My daughter just began 6th grade. She is 11 years old, will be 12 in a couple months. She is a very good kid. She is very open and honest with me and is just a joy to have around. She is also a tomboy. She watches wrestling and would rather play with boys than girls. She has nothing in common with them. She has no interest in doing her nails or her hair or any of the other girly things the other girls her age are in to. She has cried to me on several occasions lately because she says she feels "alone" at school. She says she sees other girls run up and hug each other or gather around their lockers and she doesn't have this. She desperately wants friends and this is really becoming an issue for her. She is very quiet at school (she is not even close to being quiet at home!!!) and I think this is because she lacks self-confidence. I've already suggested that she talk to some of the girls and kind of hang out with them in class and maybe ask one or two of them to come to her house for a sleepover. She's scared to do this. What else can I tell her to do. I'm hoping that as the year goes on (schools been in for about 4 months) she will get to know the kids better. She usually makes friends with the boys pretty fast, but she isn't able to make friends with them either. I wish I had the answer, but I don't know what to tell her. HELP!!!!
Unfortunately girls are so clique-y at that age and it doesn't really get any better as the years go on.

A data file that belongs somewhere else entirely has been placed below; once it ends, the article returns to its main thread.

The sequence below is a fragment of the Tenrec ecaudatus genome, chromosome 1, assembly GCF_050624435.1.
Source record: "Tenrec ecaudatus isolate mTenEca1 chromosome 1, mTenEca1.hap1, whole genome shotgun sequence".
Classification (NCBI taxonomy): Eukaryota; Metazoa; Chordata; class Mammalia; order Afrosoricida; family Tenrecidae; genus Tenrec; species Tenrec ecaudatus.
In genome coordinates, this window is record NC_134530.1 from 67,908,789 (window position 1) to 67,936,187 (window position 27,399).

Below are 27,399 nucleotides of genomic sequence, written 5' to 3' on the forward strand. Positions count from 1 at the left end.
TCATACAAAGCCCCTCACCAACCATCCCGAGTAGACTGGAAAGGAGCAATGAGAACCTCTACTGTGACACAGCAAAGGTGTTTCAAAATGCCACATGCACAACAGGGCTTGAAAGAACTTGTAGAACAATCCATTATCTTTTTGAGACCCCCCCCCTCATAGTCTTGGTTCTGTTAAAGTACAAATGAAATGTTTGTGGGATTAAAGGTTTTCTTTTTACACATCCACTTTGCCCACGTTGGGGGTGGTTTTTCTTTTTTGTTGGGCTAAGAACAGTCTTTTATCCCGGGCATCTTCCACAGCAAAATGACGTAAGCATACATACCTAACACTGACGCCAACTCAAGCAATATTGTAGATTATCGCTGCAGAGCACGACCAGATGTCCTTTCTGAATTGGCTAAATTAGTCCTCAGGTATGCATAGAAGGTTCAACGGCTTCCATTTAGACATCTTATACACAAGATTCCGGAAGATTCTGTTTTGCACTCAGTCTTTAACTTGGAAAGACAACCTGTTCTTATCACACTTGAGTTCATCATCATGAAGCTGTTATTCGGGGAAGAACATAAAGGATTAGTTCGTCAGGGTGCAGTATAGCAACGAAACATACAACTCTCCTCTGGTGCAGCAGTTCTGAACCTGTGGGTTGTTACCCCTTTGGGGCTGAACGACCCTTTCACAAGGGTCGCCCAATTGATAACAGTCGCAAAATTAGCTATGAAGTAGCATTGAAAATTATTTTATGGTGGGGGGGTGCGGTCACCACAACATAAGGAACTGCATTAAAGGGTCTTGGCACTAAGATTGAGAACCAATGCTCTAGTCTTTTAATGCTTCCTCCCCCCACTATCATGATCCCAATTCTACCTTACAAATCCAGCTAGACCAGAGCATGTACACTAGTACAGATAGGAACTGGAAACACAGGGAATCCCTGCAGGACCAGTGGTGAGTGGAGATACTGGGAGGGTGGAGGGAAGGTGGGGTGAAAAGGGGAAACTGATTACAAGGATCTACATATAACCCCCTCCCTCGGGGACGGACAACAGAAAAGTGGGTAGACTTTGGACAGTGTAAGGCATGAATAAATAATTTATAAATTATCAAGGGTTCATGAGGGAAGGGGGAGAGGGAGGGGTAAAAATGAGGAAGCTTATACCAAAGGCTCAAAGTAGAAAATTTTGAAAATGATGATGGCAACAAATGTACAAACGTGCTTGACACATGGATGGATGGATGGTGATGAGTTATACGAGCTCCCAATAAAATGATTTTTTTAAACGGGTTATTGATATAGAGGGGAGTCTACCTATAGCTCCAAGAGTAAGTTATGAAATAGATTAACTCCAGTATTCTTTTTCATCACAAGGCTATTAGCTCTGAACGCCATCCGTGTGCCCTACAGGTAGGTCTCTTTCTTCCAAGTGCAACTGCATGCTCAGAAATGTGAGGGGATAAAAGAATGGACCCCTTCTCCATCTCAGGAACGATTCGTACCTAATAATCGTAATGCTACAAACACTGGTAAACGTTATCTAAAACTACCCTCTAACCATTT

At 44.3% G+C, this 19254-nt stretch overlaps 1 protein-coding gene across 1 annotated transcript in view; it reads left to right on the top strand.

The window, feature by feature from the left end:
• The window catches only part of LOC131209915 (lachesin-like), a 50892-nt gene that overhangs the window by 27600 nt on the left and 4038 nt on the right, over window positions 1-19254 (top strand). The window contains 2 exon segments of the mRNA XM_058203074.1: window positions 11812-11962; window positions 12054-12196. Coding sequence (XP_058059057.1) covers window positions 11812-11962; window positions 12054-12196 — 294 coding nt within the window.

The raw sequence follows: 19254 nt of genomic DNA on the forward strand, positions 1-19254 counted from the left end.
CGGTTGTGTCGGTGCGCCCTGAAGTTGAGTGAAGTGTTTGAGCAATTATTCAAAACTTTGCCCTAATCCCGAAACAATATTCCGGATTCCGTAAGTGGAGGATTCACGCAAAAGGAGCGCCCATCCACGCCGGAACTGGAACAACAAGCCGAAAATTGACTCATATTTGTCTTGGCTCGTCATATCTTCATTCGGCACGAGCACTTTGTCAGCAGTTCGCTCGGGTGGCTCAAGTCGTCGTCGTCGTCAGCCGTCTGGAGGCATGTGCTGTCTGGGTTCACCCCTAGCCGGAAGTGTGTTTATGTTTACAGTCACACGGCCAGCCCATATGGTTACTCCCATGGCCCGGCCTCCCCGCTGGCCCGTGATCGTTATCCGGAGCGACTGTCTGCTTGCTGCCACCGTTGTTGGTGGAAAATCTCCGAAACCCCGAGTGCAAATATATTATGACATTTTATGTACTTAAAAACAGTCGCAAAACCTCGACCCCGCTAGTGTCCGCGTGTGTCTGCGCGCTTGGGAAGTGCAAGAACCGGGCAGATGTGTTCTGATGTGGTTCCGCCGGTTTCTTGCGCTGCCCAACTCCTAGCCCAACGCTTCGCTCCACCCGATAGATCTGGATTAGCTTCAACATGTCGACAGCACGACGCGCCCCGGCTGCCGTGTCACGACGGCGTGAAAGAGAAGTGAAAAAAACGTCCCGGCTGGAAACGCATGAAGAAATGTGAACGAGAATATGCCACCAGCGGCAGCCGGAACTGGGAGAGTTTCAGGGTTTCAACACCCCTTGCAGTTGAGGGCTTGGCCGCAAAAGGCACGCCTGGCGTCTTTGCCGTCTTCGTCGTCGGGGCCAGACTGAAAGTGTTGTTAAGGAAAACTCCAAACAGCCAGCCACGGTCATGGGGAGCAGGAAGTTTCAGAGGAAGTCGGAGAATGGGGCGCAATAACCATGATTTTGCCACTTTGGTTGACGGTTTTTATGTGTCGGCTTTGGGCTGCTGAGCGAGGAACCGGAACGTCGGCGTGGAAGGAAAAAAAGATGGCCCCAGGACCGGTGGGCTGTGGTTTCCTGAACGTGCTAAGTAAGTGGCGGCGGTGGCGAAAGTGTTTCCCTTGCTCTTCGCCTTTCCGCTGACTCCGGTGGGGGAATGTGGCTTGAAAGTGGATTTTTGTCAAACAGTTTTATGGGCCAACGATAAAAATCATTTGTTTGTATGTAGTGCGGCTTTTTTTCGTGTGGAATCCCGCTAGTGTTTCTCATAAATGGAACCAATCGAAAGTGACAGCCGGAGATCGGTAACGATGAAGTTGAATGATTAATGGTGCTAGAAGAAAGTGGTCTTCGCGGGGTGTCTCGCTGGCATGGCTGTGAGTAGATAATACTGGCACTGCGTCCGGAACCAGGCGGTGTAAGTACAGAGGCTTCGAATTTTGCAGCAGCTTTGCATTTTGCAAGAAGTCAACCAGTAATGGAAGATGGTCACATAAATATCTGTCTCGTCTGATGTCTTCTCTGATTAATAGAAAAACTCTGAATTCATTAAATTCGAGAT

I would encourage her to join clubs and sports she's interested in, she'll be forced to talk to the other girls then. Have a conversation with some teachers and maybe they can direct good partnerships for projects where they have to get together outside of school. It also never hurts to just have a get-together and invite some girls over. It could be a disaster or it could be awesome.
If she just learns to be okay in her own skin she'll connect with one or two good girlfriends. She just has to let her light shine.
I have 2 tomboyish girls, 14 & 11. I just tell them that they are spectacular and just work it. My 11 year old is a tough cookie, but she likes to look good. Just this year she's started hanging out with a couple of girls - after they all tried out for the basketball team. She used to cry about not having friends too. It isn't that everything changed overnight, but now she is invited places and some kids call the house. She still would rather just be with me though but as she matures she'll spread her wings more and more.
I can't stress enough the importance of extracurricular activites. I would also encourage her to talk to a female cousin to help her break out of her shell a bit.52137
well, i am a freshman in high school and ive experienced the things that go on in middle school and how some girls are different from the rest. I was practily the tomboy in my group. All my friends were wat u call "girly". They cared so much about there appearences n stuff like that. To me it wasnt as big of a deal, I just didnt really care but i ended up being with a group of chicks that were almost the complete opposite of me!
For your daughter, I think you should have a conversation with her and let her no dat she is no different from any of the other girls at school. She should learn to be her self at home, school, or anywhere else! That way her peers would she who she really is and someone would like that and would get close to her. Tell her that there is no need to stress out about it. That life always has its way, that she just has to wait for the moment in which it would happen! Wish u luck with your daughter!52138